exactly equals zero. Hence, when the emphasis is on
(SD) and Bishop (BM) methods.
this part of the stress-dilatancy plot, it is possible to use
total dilatancy (D) instead of plastic dilatancy (D ). This is
(M tc ) SD = 1.345 is very close to (Mtc ) BM = 1.33 and the
very convenient because elastic modulus is not
difference is smaller than ± 0.03 resolution of M tc
accurately determined in all triaxial tests. Ideally, this
determination suggested by Jefferies and Been (2006).
should be done through application of bender elements.
In order to show how BM results compare to the results
Usually, it is also not known how the elastic modulus of
the sample varies during the test. Thus, total dilatancy of obtaining M tc from the stress-dilatancy plot, we need
P to plot the results in the same space as shown in Figure
(D) has been used instead of plastic dilatancy (D ) in the
rest of this work. 6.

It can be seen that the two tests for which the entire
Figure 5 shows a comparison between the Mtc
stress -dilatancy path is plotted in the figure, are in
parameters obtained using each of the four methods
complete coincidence with the line passing through the
described earlier; these values range from 1.25 for MC to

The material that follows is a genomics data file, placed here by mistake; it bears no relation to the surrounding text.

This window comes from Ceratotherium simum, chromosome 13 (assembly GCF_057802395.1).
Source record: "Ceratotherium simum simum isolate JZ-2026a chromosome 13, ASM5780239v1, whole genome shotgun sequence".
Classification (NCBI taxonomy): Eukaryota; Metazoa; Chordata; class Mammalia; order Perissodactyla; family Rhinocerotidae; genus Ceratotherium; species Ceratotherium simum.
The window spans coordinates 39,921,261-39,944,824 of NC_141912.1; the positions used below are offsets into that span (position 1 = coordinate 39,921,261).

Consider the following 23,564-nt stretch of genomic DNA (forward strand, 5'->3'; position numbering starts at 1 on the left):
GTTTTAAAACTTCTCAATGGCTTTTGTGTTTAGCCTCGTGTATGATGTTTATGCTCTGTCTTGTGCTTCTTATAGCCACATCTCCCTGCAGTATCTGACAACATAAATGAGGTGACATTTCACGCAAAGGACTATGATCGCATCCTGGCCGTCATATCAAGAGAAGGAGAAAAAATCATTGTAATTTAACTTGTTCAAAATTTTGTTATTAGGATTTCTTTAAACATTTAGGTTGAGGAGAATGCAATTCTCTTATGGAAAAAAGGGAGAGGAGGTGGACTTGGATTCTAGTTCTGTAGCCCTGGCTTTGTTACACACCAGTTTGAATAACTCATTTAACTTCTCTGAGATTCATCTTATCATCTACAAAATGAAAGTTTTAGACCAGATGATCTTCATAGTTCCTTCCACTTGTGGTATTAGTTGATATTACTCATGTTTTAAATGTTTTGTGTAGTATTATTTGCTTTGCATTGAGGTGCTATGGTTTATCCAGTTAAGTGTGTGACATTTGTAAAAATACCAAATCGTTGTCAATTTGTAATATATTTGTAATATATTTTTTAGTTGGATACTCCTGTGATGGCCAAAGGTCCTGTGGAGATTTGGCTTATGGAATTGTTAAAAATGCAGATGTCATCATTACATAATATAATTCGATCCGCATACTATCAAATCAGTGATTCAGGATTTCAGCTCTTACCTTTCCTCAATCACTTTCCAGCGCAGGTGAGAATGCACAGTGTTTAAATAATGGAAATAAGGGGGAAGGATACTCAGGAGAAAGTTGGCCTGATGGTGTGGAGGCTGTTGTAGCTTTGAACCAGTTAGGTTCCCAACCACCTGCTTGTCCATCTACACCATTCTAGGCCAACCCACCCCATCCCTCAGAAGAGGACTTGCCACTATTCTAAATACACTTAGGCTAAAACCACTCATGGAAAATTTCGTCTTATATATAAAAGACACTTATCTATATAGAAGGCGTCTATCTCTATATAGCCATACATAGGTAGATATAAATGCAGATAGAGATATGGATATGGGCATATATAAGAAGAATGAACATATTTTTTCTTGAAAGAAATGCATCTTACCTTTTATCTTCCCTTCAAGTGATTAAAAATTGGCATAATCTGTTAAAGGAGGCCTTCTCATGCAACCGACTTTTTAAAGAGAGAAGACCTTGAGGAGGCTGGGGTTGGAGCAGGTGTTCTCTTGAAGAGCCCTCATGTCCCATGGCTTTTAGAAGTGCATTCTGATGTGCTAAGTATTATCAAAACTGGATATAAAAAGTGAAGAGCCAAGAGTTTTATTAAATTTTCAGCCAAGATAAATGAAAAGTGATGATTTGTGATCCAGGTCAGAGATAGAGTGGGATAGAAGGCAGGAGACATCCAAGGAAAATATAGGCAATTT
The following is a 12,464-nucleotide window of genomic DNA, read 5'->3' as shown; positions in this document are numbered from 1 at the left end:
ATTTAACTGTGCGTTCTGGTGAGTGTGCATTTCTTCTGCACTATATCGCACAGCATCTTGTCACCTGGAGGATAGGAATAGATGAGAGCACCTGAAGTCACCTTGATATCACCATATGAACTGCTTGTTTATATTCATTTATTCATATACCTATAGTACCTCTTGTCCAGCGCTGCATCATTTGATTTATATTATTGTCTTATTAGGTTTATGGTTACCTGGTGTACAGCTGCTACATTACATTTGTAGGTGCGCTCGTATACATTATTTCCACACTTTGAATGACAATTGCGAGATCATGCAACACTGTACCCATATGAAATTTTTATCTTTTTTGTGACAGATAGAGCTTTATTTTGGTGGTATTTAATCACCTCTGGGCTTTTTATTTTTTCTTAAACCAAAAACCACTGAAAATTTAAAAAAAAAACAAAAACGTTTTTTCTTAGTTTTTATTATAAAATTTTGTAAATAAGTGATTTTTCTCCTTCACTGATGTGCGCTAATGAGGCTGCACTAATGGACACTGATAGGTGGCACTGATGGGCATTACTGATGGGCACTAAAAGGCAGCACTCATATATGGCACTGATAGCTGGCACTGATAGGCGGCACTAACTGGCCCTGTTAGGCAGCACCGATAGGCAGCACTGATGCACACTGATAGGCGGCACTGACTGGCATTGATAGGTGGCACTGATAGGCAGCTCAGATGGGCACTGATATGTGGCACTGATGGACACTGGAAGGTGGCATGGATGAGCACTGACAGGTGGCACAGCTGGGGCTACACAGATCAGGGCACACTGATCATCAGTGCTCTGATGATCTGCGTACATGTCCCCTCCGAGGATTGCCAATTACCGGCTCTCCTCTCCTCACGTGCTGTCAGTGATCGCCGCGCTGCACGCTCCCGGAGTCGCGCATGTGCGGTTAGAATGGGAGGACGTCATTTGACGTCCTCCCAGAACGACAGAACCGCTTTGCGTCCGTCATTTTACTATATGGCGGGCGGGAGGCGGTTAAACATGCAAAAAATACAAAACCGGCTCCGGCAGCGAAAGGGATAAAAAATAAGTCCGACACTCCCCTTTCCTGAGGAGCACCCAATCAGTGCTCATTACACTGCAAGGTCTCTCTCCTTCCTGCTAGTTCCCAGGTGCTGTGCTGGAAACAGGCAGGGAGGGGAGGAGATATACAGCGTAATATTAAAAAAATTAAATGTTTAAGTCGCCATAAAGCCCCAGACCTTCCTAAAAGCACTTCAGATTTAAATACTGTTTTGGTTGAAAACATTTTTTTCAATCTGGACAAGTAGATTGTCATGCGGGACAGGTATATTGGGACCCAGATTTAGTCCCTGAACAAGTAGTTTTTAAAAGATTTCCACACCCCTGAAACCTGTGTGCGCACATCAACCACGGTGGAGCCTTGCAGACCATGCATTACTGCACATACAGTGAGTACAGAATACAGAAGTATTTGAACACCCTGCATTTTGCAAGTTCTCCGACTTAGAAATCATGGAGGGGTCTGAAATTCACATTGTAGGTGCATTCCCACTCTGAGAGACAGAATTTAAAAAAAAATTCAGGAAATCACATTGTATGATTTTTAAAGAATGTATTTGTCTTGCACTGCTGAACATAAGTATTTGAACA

peak points. That is, the second part of stress-dilatancy
1.445 for ET with BM and SD yielding similar values of path (the hook) lies on this line. Consequently, Bishop
1.33 and 1.345 respectively.
m ethod yields same results the stress-dilatancy method
can yield. In other words, we have (M tc ) SD = (Mtc ) BM and
3.2 Discussion of Results for Ticino Sand
N=N'. In fact, N=N' is necessary for these two methods
to yield equal M tc values; otherwise (if N ≠ N ′) then the
The strength from the end of test method, (M tc ) ET =1.445
hook part of stress -dilatancy plot will leave Bishop's line
is likely overestimating Mtc for the dense exampl e used
after the peak and intersect D=0 axis at a different M tc .
here; the sample is not at the critical state at the end of
Since s tress-dilatancy plot for all of the ten tests show a
the test, as expected for the strains normally achieved in
relatively good agreement with Bishop's method, we can
triaxial tests. This is confirmed in Figure 5, where the
dilation rate is not zero at the end of the test. use Bishop's M tc=1.33 and N=0.4 for Ticino sand.
4.1 Processing the Data
Dmin ,η max
It was shown that for Ticino sand ET and MC methods
cannot yield accurate M tc values due to their obvious
1.50 theoretical shortcomings. Hence, only BM and SD
(M tc )ET = 1.445 methods are applied to Erksak data and discussed
(M tc )SD = 1.345 Dmin,ηmax pairs are plotted in figure 7 in order to locate
η (q/p)

Bishop's line. It seems quite reasonable to draw the

1.30 thinner line shown in the figure passing through six
(M tc )BM = 1.33 points with a very good resolution and ignoring the three
points which are off the line. Th is results in M tc=1.10 and
(M tc )MC = 1.25 N=0.065 ; the N value is lower than expected (usually
Total Dilatancy 0.2-0.4 ) and this leaves the chosen line with some
uncertainty. The best fit trend-line is also plotted in figure
7 accounting for all the nine tests. This results in
1.10 M tc =1.26 and N=0.41, which are more common values